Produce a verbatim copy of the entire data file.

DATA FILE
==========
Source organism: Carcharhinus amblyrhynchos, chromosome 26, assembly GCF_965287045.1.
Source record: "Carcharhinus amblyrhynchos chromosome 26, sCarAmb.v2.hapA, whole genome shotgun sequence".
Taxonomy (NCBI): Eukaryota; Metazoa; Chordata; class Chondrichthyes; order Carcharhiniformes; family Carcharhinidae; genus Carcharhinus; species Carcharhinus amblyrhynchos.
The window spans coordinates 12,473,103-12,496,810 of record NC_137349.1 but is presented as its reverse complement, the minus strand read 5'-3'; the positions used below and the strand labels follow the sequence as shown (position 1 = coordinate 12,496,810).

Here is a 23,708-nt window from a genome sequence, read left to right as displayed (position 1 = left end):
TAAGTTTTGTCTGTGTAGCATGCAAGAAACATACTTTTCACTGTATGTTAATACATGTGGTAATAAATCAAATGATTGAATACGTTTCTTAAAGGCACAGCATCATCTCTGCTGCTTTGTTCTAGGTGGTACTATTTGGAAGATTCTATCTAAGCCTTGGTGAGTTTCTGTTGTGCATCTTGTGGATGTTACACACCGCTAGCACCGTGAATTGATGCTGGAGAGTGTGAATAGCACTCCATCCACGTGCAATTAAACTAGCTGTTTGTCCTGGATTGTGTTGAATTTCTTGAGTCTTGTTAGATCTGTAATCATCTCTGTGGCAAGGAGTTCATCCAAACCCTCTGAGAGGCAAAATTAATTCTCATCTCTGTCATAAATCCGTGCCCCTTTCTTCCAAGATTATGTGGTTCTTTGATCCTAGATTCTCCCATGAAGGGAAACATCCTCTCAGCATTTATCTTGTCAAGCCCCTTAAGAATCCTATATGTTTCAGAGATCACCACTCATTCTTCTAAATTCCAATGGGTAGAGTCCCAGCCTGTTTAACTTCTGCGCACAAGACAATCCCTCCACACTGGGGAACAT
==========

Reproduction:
Source organism: Carcharhinus amblyrhynchos, chromosome 26, assembly GCF_965287045.1.
Source record: "Carcharhinus amblyrhynchos chromosome 26, sCarAmb.v2.hapA, whole genome shotgun sequence".
Taxonomy (NCBI): Eukaryota; Metazoa; Chordata; class Chondrichthyes; order Carcharhiniformes; family Carcharhinidae; genus Carcharhinus; species Carcharhinus amblyrhynchos.
The window spans coordinates 12,473,103-12,496,810 of record NC_137349.1 but is presented as its reverse complement, the minus strand read 5'-3'; the positions used below and the strand labels follow the sequence as shown (position 1 = coordinate 12,496,810).

Here is a 23,708-nt window from a genome sequence, read left to right as displayed (position 1 = left end):
TAAGTTTTGTCTGTGTAGCATGCAAGAAACATACTTTTCACTGTATGTTAATACATGTGGTAATAAATCAAATGATTGAATACGTTTCTTAAAGGCACAGCATCATCTCTGCTGCTTTGTTCTAGGTGGTACTATTTGGAAGATTCTATCTAAGCCTTGGTGAGTTTCTGTTGTGCATCTTGTGGATGTTACACACCGCTAGCACCGTGAATTGATGCTGGAGAGTGTGAATAGCACTCCATCCACGTGCAATTAAACTAGCTGTTTGTCCTGGATTGTGTTGAATTTCTTGAGTCTTGTTAGATCTGTAATCATCTCTGTGGCAAGGAGTTCATCCAAACCCTCTGAGAGGCAAAATTAATTCTCATCTCTGTCATAAATCCGTGCCCCTTTCTTCCAAGATTATGTGGTTCTTTGATCCTAGATTCTCCCATGAAGGGAAACATCCTCTCAGCATTTATCTTGTCAAGCCCCTTAAGAATCCTATATGTTTCAGAGATCACCACTCATTCTTCTAAATTCCAATGGGTAGAGTCCCAGCCTGTTTAACTTCTGCGCACAAGACAATCCCTCCACACTGGGGAACAT